Health secretary Alan Milburn has lost little time picking up the pace of reform. In his first set-piece conference speech since his return from the Treasury to the Department of Health, he told social services leaders last week that they would no longer be the poor relations of the NHS - a sugar-coating form of words which appears to have sweetened the bitter pill of central regulation sufficiently for delegates to swallow it whole (see news focus, pages 1113).
Ministers are understandably anxious to raise standards of social care. If three out of four hospitals were found not to be 'serving people well', there would be uproar. Only the fact that few journalists can imagine relying on the services of their friendly local social worker keeps such scandals off the front pages. But if quality assurance is a slippery issue in healthcare - witness the difficulty NHS managers had explaining the concept of clinical governance to their French counterparts last week (see news focus, page 17) - imagine what it will be like in social care.
Nor will it be an easy task imposing national service guidelines and care protocols on elected social services authorities - councillors will prove as doughty in defence of their democratic right to run things badly on behalf of local people as some doctors have been in defence of their professional right to make the wrong clinical choice for their patients.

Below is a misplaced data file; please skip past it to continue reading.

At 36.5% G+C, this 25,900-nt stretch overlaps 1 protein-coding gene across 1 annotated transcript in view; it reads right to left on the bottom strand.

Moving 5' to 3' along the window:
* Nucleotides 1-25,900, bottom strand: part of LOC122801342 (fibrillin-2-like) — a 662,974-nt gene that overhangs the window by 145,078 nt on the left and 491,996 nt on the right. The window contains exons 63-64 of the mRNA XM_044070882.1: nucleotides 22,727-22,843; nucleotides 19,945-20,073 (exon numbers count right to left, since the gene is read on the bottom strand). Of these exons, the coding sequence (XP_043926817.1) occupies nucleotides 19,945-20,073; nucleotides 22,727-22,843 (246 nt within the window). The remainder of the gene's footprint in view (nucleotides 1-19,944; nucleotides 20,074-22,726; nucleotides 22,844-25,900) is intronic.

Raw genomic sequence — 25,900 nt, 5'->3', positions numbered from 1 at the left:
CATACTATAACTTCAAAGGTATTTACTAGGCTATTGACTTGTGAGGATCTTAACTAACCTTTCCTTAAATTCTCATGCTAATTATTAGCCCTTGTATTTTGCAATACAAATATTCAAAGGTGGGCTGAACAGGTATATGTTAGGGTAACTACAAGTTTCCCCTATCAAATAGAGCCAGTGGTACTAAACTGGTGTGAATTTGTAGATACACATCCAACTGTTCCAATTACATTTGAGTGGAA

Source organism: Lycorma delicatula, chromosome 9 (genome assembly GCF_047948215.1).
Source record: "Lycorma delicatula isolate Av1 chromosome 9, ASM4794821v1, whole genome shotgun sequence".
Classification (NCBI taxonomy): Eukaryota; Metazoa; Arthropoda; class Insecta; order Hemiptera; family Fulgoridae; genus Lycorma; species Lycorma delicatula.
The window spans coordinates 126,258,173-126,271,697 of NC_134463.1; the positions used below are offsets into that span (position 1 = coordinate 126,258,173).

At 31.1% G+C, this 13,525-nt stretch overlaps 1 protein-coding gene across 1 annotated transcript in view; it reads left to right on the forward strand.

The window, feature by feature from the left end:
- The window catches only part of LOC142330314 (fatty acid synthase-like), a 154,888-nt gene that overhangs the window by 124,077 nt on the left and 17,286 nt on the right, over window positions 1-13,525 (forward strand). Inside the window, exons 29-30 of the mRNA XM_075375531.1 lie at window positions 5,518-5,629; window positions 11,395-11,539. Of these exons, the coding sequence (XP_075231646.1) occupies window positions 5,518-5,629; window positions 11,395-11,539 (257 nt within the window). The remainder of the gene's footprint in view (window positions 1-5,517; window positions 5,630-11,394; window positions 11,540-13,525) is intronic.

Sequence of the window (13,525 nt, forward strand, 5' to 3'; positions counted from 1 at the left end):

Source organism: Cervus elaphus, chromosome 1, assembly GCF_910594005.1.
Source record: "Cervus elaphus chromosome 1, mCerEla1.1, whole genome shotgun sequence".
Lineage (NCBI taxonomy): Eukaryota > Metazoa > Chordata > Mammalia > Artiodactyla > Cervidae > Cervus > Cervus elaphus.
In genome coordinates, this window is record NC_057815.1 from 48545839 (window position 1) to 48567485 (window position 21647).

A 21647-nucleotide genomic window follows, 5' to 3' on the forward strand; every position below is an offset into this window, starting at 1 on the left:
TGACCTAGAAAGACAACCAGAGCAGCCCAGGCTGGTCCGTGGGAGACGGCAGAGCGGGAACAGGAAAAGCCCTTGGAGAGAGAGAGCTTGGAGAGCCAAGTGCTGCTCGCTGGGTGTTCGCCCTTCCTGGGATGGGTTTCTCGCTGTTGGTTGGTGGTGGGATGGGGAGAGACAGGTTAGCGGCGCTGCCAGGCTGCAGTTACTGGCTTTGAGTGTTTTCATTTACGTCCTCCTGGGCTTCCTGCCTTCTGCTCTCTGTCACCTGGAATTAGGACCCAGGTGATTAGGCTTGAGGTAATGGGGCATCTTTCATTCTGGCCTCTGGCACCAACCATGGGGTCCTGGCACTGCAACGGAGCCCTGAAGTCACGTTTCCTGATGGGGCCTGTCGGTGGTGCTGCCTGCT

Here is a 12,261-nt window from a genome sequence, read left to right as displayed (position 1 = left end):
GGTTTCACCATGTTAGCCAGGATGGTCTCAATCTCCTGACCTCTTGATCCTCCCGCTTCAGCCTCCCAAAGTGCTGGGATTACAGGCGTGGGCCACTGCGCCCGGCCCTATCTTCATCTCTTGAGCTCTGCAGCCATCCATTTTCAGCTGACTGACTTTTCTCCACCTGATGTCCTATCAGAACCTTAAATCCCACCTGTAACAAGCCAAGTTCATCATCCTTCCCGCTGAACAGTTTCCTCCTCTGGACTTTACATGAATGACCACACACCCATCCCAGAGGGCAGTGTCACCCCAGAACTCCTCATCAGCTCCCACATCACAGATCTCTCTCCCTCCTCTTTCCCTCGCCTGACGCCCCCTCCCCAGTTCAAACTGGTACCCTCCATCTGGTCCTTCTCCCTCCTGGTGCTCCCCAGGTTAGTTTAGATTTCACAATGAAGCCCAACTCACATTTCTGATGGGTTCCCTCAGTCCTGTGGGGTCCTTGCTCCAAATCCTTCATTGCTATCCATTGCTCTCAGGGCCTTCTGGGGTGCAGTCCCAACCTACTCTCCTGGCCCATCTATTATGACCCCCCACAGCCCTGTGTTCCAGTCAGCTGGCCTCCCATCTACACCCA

In the meantime, both health and social services have been warned that there can be 'no excuses this winter'. Mr Milburn will not take kindly to bad news if things go wrong. But managers in both organisations should be on their guard. Some newspapers have already decided that there is going to be a winter crisis this year - if not as a result of the millennium shutdown then from some other cause yet to be decided - and it will be difficult to convince them otherwise as the pressures begin to build.
For those managing health and social care this winter, there is a real risk that Mr Milburn's need to deliver on the promises of his earlier incarnation at the DoH will crash headlong into the media's new-found scepticism about the government in general and those associated with prime minister Tony Blair in particular.
As the next general election appears on the horizon - perhaps destined for spring 2001 - so the stakes grow higher.